"Wonder Woman" star Gal Gadot: Standing up for the best tradition of Jewish humanism

In opposing Benjamin Netanyahu's racism, Israeli movie star stands with the best of the Jewish tradition

By Matthew Rozsa

Staff Writer

Published March 12, 2019 1:50PM (EDT)

Gal Gadot    (Getty/Frazer Harrison)
Gal Gadot (Getty/Frazer Harrison)

When "Wonder Woman" star Gal Gadot stood up to Israeli Prime Minister Benjamin Netanyahu, she continued a tradition of Jewish humanism that transcends the right-wing Zionist nationalism propagated by Netanyahu himself.

The controversy began when, according to NBC News, Netanyahu wrote that "Israel is not a state for all its citizens. According to the nation-state law that we passed, Israel is the state of the Jewish people — and belongs to them alone."

The reference to the "nation-state law" is not inconsequential here. Passed last year, the law states that only Jewish citizens of Israel possess the right of self-determination and downgraded the status of Arabic as an official language. Its passage has been harshly criticized, including by many in Israel, who see it as yet another violation of the human rights of Arabs who live in lands under Israeli control. One of those critics was model and actor Rotem Sela, a friend of Gadot's — and it was Sela's Instagram post supporting the rights of Israeli Arabs that prompted Netanyahu to write his statement about "slightly confused people."

That was where Gadot stepped into the fray.

"Love thy neighbor," Gadot wrote on Instagram. "It is not a matter of right or left, Arabs or Jews, secular or religious. It is a matter of dialogue, of dialogue for peace, and of our tolerance for each other. It is our responsibility to shine hope and light for a better future for our children."

Gadot's response couldn't help but remind me of Sen. Bernie Sanders' actions last week, as Rep. Ilhan Omar, D-Minn., faced considerable backlash, including accusations of anti-Semitism, for her comments criticizing American supporters of Israel. Sanders privately contacted Omar to offer his support — and then, more importantly, became the first major Democratic presidential candidate to support her in public. He issued a statement which read:

Anti-Semitism is a hateful and dangerous ideology which must be vigorously opposed in the United States and around the world. We must not, however, equate anti-Semitism with legitimate criticism of the right-wing, Netanyahu government in Israel. Rather, we must develop an even-handed Middle East policy which brings Israelis and Palestinians together for a lasting peace.

There is more connecting the actions of Gadot and Sanders than simply their willingness to criticize Israeli policy. Jews have long been disproportionately liberal, from their instrumental role in founding socialist and pro-labor political movements in the 19th century to their activity in the civil rights movement of the 1960s. That history continues to the present day, where roughly 70 percent of Jews can be expected to support Democrats and where Bernie Sanders -- the first Jewish candidate to be a serious presidential contender -- is also the most progressive major candidate in decades. Jewish Americans overwhelmingly self-identify as either liberal or moderate, and consistently hold more liberal views on major political issues than other Americans.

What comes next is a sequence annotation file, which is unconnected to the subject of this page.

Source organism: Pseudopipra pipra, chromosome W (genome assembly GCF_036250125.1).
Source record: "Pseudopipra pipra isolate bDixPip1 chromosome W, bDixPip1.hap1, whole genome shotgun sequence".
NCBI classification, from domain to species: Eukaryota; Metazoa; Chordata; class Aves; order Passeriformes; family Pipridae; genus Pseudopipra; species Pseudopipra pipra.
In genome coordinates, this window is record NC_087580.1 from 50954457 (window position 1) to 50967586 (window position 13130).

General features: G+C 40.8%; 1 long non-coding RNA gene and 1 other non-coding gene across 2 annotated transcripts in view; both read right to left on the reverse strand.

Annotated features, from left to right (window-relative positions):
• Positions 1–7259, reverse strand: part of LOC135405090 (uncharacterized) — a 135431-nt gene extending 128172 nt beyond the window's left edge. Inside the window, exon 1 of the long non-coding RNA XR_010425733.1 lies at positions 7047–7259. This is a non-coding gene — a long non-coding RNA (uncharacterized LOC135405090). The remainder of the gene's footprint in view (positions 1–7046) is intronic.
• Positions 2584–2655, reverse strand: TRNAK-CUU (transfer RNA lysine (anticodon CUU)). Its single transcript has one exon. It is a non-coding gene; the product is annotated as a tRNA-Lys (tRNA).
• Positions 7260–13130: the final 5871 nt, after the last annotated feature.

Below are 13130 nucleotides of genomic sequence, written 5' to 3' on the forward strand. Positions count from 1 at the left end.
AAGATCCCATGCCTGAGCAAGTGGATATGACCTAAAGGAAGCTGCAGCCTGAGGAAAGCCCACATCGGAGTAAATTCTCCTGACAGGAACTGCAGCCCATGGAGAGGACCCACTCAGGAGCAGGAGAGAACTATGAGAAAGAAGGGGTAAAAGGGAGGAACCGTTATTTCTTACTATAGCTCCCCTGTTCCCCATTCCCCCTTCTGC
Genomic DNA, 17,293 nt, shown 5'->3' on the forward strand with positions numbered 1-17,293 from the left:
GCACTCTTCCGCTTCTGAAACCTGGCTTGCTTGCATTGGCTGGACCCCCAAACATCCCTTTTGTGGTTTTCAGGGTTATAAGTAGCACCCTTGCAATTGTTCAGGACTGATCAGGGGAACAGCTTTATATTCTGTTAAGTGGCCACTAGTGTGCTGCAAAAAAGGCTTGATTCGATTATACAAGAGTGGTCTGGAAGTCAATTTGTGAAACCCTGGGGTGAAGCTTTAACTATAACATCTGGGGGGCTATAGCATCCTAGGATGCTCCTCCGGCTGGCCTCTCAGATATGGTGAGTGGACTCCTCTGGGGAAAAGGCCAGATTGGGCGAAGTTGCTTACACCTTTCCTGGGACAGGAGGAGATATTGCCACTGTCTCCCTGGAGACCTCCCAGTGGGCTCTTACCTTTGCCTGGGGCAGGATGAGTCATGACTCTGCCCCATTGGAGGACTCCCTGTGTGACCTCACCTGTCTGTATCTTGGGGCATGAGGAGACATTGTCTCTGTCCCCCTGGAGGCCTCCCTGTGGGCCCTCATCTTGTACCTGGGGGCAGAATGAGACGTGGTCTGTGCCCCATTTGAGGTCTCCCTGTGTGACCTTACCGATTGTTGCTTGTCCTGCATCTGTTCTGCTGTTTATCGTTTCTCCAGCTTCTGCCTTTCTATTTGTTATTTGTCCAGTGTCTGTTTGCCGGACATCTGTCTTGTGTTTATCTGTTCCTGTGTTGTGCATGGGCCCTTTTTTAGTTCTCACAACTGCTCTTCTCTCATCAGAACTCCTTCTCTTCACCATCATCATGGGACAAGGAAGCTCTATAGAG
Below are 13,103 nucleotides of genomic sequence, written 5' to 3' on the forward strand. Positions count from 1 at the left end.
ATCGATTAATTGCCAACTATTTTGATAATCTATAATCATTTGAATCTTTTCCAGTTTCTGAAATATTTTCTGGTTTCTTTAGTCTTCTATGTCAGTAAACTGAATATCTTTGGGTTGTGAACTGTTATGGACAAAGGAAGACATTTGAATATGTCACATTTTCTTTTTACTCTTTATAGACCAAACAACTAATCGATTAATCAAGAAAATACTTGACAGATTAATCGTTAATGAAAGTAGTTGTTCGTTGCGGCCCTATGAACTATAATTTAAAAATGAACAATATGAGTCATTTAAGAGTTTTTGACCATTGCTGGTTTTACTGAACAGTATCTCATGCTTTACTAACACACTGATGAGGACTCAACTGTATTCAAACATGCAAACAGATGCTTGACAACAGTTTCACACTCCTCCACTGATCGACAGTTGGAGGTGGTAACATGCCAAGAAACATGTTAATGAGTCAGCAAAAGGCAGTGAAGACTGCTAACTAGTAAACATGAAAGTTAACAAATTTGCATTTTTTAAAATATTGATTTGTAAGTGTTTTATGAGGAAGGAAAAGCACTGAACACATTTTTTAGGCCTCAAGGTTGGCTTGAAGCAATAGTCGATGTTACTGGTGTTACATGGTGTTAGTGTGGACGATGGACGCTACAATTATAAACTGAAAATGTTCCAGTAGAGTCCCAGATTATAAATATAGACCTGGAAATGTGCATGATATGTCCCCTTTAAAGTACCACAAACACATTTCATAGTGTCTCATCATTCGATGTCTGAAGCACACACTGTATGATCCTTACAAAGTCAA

There are two ways to interpreting this Jewish trend toward liberal views and positions. Some conservatives, including right-wing Jews, seek to portray it as an aberration or anomaly, perhaps related to the secularization of Jewish life in the United States. Another view would be that a group that has experienced intense persecution for millennia is more inclined to sympathize with the oppressed with the oppressor — even in complex situations such as the Arab-Israeli conflict, when Jewish people or Jewish-run institutions may be the oppressors.

As I wrote in 2017 when discussing the 50-year anniversary of the Six-Day War (in a piece that criticized Gal Gadot, ironically enough), Zionism is inextricably linked to the nationalist movements of the 19th century. While it is without question a specifically Jewish political movement, it in many ways runs athwart the larger sweep of Jewish history, with its tendency to traffic in nationalist tropes as self-rationalization instead of being rooted in universal, humanist ideals. By the same logic which dictates one should be able to criticize Israel without being accused of anti-Semitism, one must be able to acknowledge that an institution like Zionism, closely associated with Jewish history, is not inextricably linked to the broader concepts of Jewish identity.

That's why these recent statements by Sanders and Gadot carry so much weight. At a time when people like Netanyahu strive to inextricably link Jewishness with right-wing Zionism, Sanders and Gadot have asserted the importance of Jewish liberalism as a vital force.

By Matthew Rozsa

Matthew Rozsa is a staff writer at Salon. He received a Master's Degree in History from Rutgers-Newark in 2012 and was awarded a science journalism fellowship from the Metcalf Institute in 2022.

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